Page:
In the 1950s, a Jewish woman born in Denver, Colo., to parents who fled persecution in Eastern Europe, decided that the toy market needed adult-themed dolls for children.
Ruth Handler (1916-2002) came up with the idea for “Barbie,” named after her daughter Barbara and reportedly inspired by “Bild Lilli,” a German sex doll modeled after a comic for the German tabloid, Bild. A few years later, Handler played matchmaker and gave Barbie a boyfriend, “Ken,” named after her son, Kenneth. With her husband, she co-founded Mattel, the toy empire that released Barbie to instant success.
The ironies in this story are many: A Jewess attuned to anti-Semitism can credit a billion-dollar idea to a post-war German doll. Having started out strawberry blonde, she evolved into the most well-known “stereotypical” Barbie: that “all-American” whose platinum-blond hair and blue eyes might also classify her as an “Aryan” (only with American good cheer and free spirit: Heidi Klum comes to mind). Some analysts argue that Handler’s “graven image” was a sublimation of a desire to assimilate into America.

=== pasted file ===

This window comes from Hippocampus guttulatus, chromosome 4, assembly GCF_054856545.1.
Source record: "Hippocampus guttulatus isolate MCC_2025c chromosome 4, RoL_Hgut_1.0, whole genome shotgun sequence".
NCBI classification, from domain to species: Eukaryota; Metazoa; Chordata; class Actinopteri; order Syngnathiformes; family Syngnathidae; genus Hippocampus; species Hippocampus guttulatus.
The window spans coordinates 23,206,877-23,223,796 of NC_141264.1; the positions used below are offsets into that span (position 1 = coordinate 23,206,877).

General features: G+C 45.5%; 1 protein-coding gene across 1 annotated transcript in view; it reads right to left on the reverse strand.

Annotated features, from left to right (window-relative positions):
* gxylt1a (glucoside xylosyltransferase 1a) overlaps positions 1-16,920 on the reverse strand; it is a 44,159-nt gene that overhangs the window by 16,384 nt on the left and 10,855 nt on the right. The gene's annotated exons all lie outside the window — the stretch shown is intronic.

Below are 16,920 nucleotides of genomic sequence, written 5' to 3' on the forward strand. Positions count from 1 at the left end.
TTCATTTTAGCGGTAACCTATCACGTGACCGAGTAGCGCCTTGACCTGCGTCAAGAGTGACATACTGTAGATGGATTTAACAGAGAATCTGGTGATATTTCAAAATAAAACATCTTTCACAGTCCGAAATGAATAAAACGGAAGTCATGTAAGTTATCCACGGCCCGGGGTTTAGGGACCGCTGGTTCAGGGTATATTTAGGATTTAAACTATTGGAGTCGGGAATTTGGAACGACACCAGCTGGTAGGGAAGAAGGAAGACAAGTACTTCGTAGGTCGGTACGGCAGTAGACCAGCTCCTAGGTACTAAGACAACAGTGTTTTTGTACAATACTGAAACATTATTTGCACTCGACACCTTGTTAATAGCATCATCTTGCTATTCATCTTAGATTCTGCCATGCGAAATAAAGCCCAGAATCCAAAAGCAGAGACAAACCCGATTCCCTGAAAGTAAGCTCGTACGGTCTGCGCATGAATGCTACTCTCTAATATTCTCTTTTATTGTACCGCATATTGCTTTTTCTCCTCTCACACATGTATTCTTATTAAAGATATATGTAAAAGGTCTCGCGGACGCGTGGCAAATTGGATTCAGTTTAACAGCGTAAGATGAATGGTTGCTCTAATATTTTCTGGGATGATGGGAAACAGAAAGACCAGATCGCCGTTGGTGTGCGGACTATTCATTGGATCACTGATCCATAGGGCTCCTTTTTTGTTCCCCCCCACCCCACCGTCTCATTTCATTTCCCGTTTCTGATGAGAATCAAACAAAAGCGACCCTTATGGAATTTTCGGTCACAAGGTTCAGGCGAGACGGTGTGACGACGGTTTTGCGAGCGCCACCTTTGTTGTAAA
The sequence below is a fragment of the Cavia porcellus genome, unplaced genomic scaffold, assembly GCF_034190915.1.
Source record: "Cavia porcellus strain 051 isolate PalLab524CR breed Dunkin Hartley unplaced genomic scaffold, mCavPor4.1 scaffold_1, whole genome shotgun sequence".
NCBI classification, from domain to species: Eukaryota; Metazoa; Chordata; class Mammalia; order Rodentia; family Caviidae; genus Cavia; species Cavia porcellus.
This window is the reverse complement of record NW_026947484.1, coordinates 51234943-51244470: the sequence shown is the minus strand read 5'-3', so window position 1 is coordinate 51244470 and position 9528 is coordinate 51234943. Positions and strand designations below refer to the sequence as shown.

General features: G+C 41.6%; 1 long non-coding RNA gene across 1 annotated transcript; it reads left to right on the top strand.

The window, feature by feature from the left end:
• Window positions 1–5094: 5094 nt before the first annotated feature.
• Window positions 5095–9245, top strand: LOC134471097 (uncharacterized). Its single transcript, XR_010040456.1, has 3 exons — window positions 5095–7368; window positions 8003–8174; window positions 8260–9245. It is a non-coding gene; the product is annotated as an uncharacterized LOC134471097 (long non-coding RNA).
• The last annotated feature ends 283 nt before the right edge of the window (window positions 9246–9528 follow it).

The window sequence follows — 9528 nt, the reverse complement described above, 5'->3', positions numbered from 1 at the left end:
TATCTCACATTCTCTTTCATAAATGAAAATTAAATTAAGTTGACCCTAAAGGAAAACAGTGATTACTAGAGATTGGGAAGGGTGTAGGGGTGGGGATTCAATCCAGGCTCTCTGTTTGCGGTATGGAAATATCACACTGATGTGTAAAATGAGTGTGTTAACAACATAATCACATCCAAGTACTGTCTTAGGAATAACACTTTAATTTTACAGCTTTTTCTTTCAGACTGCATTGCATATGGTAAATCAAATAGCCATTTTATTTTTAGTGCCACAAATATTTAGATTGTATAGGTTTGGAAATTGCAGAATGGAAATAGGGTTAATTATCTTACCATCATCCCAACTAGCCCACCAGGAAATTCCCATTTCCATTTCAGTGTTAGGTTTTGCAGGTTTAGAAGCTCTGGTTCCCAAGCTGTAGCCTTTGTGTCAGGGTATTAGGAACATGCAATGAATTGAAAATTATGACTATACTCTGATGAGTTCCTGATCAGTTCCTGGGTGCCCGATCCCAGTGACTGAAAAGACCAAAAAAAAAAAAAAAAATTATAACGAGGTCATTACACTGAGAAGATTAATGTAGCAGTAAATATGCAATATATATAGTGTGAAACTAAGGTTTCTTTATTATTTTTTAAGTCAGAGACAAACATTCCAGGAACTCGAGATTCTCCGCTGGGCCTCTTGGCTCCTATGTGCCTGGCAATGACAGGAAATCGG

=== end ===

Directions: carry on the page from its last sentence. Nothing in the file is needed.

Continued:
Or maybe it was just a good business decision that led to many more, like starting a line of more “ethnic” Barbies in the 1980s, to the delight of “brown girls” like me.
Columnists are desperate to read philosophical, political or social commentary into the box-office smash film Barbie. You would think it’s the Torah from the sheer number of contradictory interpretations it elicits. Take, for example, Ben Shapiro’s 40-minute tirade (and essentially, commercial) against the film as “woke garbage.” A Twitter civil war then erupted when his Daily Wire colleague, Michael Knowles, tweeted: “It’s terrific. [Director] Greta Gerwig is a genius. Ben is completely wrong.” Knowles defended the movie for its affirmation of motherhood, of femininity, and of the need for interconnectedness of the two sexes.
They all seem to underplay one major fact: Barbie was co-produced by Mattel.
Read the rest in JNS.org.